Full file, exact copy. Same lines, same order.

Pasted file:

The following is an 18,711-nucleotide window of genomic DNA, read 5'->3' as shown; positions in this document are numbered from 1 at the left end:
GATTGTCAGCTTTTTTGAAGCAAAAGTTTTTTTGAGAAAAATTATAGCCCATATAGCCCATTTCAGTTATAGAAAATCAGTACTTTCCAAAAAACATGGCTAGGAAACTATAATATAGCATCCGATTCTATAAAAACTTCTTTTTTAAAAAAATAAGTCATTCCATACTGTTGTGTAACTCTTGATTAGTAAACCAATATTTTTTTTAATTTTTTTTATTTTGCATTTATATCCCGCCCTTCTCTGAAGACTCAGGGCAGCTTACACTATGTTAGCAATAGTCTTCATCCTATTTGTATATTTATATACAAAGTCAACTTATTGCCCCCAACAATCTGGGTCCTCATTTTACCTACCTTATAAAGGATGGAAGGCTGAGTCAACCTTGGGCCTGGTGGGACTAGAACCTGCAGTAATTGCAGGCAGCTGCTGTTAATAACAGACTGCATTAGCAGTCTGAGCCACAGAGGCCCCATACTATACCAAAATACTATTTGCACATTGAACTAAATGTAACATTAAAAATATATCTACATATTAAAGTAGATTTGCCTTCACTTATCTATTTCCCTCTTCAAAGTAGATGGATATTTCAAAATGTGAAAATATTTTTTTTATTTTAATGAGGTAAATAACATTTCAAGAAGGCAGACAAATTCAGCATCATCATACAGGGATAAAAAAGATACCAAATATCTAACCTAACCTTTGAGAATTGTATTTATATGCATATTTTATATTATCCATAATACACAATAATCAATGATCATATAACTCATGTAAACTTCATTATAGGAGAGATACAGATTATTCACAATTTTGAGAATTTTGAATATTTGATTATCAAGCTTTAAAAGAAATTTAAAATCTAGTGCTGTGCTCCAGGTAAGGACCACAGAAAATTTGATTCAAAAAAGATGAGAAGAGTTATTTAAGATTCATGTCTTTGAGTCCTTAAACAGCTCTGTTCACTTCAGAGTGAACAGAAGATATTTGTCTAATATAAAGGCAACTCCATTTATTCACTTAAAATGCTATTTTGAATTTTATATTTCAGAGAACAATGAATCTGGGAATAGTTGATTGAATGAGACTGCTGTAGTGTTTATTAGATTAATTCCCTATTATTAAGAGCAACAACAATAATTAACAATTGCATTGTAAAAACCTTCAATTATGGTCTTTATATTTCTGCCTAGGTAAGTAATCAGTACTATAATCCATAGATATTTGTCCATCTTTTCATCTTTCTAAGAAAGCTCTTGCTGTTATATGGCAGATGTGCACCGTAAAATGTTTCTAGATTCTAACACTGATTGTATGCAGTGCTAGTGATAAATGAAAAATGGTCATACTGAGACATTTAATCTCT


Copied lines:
The following is an 18,711-nucleotide window of genomic DNA, read 5'->3' as shown; positions in this document are numbered from 1 at the left end:
GATTGTCAGCTTTTTTGAAGCAAAAGTTTTTTTGAGAAAAATTATAGCCCATATAGCCCATTTCAGTTATAGAAAATCAGTACTTTCCAAAAAACATGGCTAGGAAACTATAATATAGCATCCGATTCTATAAAAACTTCTTTTTTAAAAAAATAAGTCATTCCATACTGTTGTGTAACTCTTGATTAGTAAACCAATATTTTTTTTAATTTTTTTTATTTTGCATTTATATCCCGCCCTTCTCTGAAGACTCAGGGCAGCTTACACTATGTTAGCAATAGTCTTCATCCTATTTGTATATTTATATACAAAGTCAACTTATTGCCCCCAACAATCTGGGTCCTCATTTTACCTACCTTATAAAGGATGGAAGGCTGAGTCAACCTTGGGCCTGGTGGGACTAGAACCTGCAGTAATTGCAGGCAGCTGCTGTTAATAACAGACTGCATTAGCAGTCTGAGCCACAGAGGCCCCATACTATACCAAAATACTATTTGCACATTGAACTAAATGTAACATTAAAAATATATCTACATATTAAAGTAGATTTGCCTTCACTTATCTATTTCCCTCTTCAAAGTAGATGGATATTTCAAAATGTGAAAATATTTTTTTTATTTTAATGAGGTAAATAACATTTCAAGAAGGCAGACAAATTCAGCATCATCATACAGGGATAAAAAAGATACCAAATATCTAACCTAACCTTTGAGAATTGTATTTATATGCATATTTTATATTATCCATAATACACAATAATCAATGATCATATAACTCATGTAAACTTCATTATAGGAGAGATACAGATTATTCACAATTTTGAGAATTTTGAATATTTGATTATCAAGCTTTAAAAGAAATTTAAAATCTAGTGCTGTGCTCCAGGTAAGGACCACAGAAAATTTGATTCAAAAAAGATGAGAAGAGTTATTTAAGATTCATGTCTTTGAGTCCTTAAACAGCTCTGTTCACTTCAGAGTGAACAGAAGATATTTGTCTAATATAAAGGCAACTCCATTTATTCACTTAAAATGCTATTTTGAATTTTATATTTCAGAGAACAATGAATCTGGGAATAGTTGATTGAATGAGACTGCTGTAGTGTTTATTAGATTAATTCCCTATTATTAAGAGCAACAACAATAATTAACAATTGCATTGTAAAAACCTTCAATTATGGTCTTTATATTTCTGCCTAGGTAAGTAATCAGTACTATAATCCATAGATATTTGTCCATCTTTTCATCTTTCTAAGAAAGCTCTTGCTGTTATATGGCAGATGTGCACCGTAAAATGTTTCTAGATTCTAACACTGATTGTATGCAGTGCTAGTGATAAATGAAAAATGGTCATACTGAGACATTTAATCTCT